A student of the ocean and its phenomena.
(AGS–3: dp. 1,963; l 293’; b. 33’; dr. 17’; s. 14.7 k.; cpl. 146; a. 2 3”)
Oceanographer (AGS–3), formerly Corsair II, was built in 1899 by W. and A. Fletcher Co., Hoboken, N.J. Except for a brief period of commissioned service during World War I, she served as a luxury yacht for J. P. Morgan until 1930. After lowering financier Morgan’s pennant, the “floating castle” served with the Coast and Geodetic Survey, as Oceanographer.
She was acquired by the Navy from the Coast and Geodetic Survey at Norfolk, Va. 7 April 1942, briefly renamed Natchez (PG–85); renamed Oceanographer (AGS–3); rerigged and outfitted at Norfolk Shipbuilding and Drydock Co. for survey duty; and commissioned 15 August. Work was completed 28 August and Comdr. Henry B. Campbell, USCGS, assumed command, with Lt. Comdr. Myron W. Graybill, USN, as Executive Officer.
After shakedown in the Chesapeake, Oceanographer steamed for New York 3 October to join a convoy enroute Cristobal, C.Z. She transited the Canal, and at San Pedro, Calif., reported for duty to CINCPAC. Upon completion of repairs at San Pedro, she got underway for Seattle, Wash. She encountered a severe storm off Astoria, Ore., necessitating further repairs at Winslow Marine Railway Co., Bainbridge Is., Wash. Proceeding to Kodiak via the Inside Passage, she reported to the Alaskan Command with no sound or radar gear, a very short cruising radius, and limited potable water capabilities, considered generally unsuitable for Aleutian duty.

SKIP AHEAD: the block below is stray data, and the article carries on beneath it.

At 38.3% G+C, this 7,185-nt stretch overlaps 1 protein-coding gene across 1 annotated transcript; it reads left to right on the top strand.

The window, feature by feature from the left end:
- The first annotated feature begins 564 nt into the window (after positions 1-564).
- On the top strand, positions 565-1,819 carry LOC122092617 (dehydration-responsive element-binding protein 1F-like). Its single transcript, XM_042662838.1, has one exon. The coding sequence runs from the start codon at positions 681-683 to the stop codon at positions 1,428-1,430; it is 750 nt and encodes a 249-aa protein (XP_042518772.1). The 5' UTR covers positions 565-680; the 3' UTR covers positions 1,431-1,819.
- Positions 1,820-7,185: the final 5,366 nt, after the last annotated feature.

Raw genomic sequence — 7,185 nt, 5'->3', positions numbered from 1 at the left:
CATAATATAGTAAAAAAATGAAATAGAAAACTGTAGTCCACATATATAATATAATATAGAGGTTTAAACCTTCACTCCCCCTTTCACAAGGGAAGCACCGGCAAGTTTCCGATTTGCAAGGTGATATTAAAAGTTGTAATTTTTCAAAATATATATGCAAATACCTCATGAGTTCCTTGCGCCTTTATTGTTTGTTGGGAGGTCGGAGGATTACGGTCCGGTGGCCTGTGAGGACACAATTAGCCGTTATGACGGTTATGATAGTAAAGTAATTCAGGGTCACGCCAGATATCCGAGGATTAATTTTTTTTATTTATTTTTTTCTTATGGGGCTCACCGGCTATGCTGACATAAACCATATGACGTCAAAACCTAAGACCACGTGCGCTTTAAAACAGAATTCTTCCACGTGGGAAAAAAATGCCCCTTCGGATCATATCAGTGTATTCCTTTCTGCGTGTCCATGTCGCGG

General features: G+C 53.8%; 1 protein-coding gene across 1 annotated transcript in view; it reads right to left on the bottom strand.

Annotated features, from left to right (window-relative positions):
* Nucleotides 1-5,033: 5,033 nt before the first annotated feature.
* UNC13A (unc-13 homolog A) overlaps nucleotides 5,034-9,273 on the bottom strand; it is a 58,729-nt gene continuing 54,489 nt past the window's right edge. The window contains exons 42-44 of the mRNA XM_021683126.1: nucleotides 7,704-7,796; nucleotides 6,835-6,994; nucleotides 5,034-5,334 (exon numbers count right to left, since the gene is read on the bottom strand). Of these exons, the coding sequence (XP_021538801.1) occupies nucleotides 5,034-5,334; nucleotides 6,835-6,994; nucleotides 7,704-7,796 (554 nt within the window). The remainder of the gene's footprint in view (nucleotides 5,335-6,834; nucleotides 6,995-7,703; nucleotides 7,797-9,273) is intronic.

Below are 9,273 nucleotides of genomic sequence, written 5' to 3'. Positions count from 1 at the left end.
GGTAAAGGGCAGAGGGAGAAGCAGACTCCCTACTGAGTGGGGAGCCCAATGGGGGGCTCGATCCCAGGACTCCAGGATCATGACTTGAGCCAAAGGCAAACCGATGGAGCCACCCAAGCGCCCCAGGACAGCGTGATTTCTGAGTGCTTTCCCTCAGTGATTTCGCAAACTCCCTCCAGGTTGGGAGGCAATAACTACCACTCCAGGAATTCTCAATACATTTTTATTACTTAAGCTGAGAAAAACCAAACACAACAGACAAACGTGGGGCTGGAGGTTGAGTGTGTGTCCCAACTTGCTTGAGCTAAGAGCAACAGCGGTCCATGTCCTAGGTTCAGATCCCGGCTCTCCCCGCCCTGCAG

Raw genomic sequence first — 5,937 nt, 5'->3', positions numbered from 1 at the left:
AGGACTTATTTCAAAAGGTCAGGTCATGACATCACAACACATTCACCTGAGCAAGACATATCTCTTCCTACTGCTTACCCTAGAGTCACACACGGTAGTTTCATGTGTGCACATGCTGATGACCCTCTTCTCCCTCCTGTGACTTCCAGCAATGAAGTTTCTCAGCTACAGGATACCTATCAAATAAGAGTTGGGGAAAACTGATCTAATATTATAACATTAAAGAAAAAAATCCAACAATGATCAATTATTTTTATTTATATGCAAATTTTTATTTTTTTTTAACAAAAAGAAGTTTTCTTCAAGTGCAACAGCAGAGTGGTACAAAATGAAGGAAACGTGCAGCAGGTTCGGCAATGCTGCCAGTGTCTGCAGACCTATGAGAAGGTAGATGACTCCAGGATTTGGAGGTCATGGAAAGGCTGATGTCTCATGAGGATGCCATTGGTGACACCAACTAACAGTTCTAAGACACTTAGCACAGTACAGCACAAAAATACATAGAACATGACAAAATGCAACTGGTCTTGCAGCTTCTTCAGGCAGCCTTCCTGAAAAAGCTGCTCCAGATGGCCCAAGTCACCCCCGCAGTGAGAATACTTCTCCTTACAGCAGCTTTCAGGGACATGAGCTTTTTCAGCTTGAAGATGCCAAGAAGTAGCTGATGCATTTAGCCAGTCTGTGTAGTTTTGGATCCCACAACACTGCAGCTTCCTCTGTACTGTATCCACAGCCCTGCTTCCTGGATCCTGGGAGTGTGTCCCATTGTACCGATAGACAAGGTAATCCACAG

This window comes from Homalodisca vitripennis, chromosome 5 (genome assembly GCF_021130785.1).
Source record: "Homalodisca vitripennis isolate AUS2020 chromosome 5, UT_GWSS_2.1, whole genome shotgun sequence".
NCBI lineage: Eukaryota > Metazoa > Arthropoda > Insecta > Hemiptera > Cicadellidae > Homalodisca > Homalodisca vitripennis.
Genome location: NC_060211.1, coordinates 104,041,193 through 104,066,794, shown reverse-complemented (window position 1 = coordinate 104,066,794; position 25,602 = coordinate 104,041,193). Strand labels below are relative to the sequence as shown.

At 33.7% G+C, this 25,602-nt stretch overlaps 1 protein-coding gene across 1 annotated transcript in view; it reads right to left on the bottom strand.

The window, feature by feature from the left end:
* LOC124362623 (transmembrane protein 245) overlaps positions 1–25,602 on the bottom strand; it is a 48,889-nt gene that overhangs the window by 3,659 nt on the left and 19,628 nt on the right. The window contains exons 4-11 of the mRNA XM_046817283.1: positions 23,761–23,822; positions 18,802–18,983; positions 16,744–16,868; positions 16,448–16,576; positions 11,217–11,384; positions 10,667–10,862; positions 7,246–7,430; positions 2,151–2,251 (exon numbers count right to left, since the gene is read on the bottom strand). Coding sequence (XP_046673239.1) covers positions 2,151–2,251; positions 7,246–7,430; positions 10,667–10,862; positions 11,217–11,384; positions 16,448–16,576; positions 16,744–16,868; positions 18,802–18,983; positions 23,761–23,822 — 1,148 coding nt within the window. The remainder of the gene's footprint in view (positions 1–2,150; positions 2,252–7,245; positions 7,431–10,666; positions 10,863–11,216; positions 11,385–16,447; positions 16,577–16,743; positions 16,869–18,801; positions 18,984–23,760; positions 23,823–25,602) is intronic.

Oceanographer returned to Seattle 25 December 1942 for additional repairs. After towing a YCV from Seattle to San Francisco, she was assigned to the Matson Navigation Co. for repairs. Comdr. Graybill assumed command 2 March 1943 and the following day Oceanographer got underway for Pearl Harbor, where sound gear was installed and necessary alterations made.
The survey ship departed Pearl Harbor escorting several LSTs and plotted a course for Noumea, New Caledonia. As her first war zone assignment she surveyed Havannah Passage, New Caledonia. Upon completion of the Havannah Passage charts the ship made three other surveys in the vicinity of Noumea, erecting numerous beacons and planting many buoys. On 1 November she proceeded to Guadalcanal via Espiritu Santo to produce charts of that island’s northern coast. She also surveyed Munda Bar and neighboring anchorages at Munda, New Georgia, B. S. I. At various times subchasers and APCs assisted in the surveys and dispatched triangulation parties to islands in the vicinity.
During her sixteen months in the South Pacific, Oceanographer produced fifteen charts, each requiring from one to three million soundings. Much of the data compiled was the first of any accuracy for the area, and it contributed greatly to the success of many amphibious operations.
Ordered to Pearl Harbor 3 June 1944 for badly needed repairs, she was sent on to San Pedro, Calif. 27 June. Upon completion of arrival inspection, it was decided to decommission and scrap her. Oceanographer decommissioned 22 September, was struck from the Naval Register 14 October, and, in accordance with the agreement executed with J. P. Morgan, Jr., broken up for scrap.